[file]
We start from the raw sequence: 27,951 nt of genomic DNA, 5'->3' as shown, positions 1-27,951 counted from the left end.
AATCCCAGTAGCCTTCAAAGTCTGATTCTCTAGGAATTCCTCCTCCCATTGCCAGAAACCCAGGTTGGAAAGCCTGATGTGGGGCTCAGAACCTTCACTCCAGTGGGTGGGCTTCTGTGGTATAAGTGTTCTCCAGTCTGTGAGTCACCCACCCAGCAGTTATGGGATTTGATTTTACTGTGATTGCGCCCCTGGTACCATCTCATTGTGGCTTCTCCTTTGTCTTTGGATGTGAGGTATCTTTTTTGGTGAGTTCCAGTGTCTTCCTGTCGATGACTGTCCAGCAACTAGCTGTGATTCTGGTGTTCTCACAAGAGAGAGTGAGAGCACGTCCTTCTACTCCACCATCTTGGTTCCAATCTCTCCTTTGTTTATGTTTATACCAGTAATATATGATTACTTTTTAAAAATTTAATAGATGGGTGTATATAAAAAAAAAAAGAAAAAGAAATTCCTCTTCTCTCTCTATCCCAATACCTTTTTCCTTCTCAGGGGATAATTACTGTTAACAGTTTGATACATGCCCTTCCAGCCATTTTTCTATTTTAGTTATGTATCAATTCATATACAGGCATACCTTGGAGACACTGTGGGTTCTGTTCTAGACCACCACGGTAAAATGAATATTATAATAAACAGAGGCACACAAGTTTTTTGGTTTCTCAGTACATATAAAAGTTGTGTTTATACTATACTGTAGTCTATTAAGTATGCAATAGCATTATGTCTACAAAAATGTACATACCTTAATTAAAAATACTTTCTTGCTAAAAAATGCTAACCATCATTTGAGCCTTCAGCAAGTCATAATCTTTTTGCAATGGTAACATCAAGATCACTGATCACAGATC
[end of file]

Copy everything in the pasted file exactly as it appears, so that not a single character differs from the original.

We start from the raw sequence: 27,951 nt of genomic DNA, 5'->3' as shown, positions 1-27,951 counted from the left end.
AATCCCAGTAGCCTTCAAAGTCTGATTCTCTAGGAATTCCTCCTCCCATTGCCAGAAACCCAGGTTGGAAAGCCTGATGTGGGGCTCAGAACCTTCACTCCAGTGGGTGGGCTTCTGTGGTATAAGTGTTCTCCAGTCTGTGAGTCACCCACCCAGCAGTTATGGGATTTGATTTTACTGTGATTGCGCCCCTGGTACCATCTCATTGTGGCTTCTCCTTTGTCTTTGGATGTGAGGTATCTTTTTTGGTGAGTTCCAGTGTCTTCCTGTCGATGACTGTCCAGCAACTAGCTGTGATTCTGGTGTTCTCACAAGAGAGAGTGAGAGCACGTCCTTCTACTCCACCATCTTGGTTCCAATCTCTCCTTTGTTTATGTTTATACCAGTAATATATGATTACTTTTTAAAAATTTAATAGATGGGTGTATATAAAAAAAAAAAGAAAAAGAAATTCCTCTTCTCTCTCTATCCCAATACCTTTTTCCTTCTCAGGGGATAATTACTGTTAACAGTTTGATACATGCCCTTCCAGCCATTTTTCTATTTTAGTTATGTATCAATTCATATACAGGCATACCTTGGAGACACTGTGGGTTCTGTTCTAGACCACCACGGTAAAATGAATATTATAATAAACAGAGGCACACAAGTTTTTTGGTTTCTCAGTACATATAAAAGTTGTGTTTATACTATACTGTAGTCTATTAAGTATGCAATAGCATTATGTCTACAAAAATGTACATACCTTAATTAAAAATACTTTCTTGCTAAAAAATGCTAACCATCATTTGAGCCTTCAGCAAGTCATAATCTTTTTGCAATGGTAACATCAAGATCACTGATCACAGATC